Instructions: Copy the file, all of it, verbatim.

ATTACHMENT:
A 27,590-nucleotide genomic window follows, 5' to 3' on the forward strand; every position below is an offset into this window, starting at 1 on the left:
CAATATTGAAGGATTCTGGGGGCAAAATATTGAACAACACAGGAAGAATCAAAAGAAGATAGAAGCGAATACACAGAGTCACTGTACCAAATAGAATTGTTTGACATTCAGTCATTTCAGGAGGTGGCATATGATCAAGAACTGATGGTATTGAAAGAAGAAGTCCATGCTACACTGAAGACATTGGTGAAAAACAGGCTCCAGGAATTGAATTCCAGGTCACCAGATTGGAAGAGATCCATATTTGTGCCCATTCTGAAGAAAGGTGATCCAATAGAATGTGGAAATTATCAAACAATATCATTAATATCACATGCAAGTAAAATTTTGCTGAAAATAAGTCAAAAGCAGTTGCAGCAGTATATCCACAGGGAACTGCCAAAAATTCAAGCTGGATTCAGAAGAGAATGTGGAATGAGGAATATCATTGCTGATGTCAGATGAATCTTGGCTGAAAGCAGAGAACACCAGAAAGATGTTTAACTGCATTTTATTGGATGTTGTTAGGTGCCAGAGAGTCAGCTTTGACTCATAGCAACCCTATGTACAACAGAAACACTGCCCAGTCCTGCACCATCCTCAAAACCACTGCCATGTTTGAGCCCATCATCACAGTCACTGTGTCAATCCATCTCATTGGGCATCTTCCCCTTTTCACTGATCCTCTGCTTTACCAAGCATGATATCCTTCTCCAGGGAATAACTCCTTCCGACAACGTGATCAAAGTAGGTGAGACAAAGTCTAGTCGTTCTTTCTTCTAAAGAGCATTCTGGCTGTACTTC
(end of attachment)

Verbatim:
A 27,590-nucleotide genomic window follows, 5' to 3' on the forward strand; every position below is an offset into this window, starting at 1 on the left:
CAATATTGAAGGATTCTGGGGGCAAAATATTGAACAACACAGGAAGAATCAAAAGAAGATAGAAGCGAATACACAGAGTCACTGTACCAAATAGAATTGTTTGACATTCAGTCATTTCAGGAGGTGGCATATGATCAAGAACTGATGGTATTGAAAGAAGAAGTCCATGCTACACTGAAGACATTGGTGAAAAACAGGCTCCAGGAATTGAATTCCAGGTCACCAGATTGGAAGAGATCCATATTTGTGCCCATTCTGAAGAAAGGTGATCCAATAGAATGTGGAAATTATCAAACAATATCATTAATATCACATGCAAGTAAAATTTTGCTGAAAATAAGTCAAAAGCAGTTGCAGCAGTATATCCACAGGGAACTGCCAAAAATTCAAGCTGGATTCAGAAGAGAATGTGGAATGAGGAATATCATTGCTGATGTCAGATGAATCTTGGCTGAAAGCAGAGAACACCAGAAAGATGTTTAACTGCATTTTATTGGATGTTGTTAGGTGCCAGAGAGTCAGCTTTGACTCATAGCAACCCTATGTACAACAGAAACACTGCCCAGTCCTGCACCATCCTCAAAACCACTGCCATGTTTGAGCCCATCATCACAGTCACTGTGTCAATCCATCTCATTGGGCATCTTCCCCTTTTCACTGATCCTCTGCTTTACCAAGCATGATATCCTTCTCCAGGGAATAACTCCTTCCGACAACGTGATCAAAGTAGGTGAGACAAAGTCTAGTCGTTCTTTCTTCTAAAGAGCATTCTGGCTGTACTTC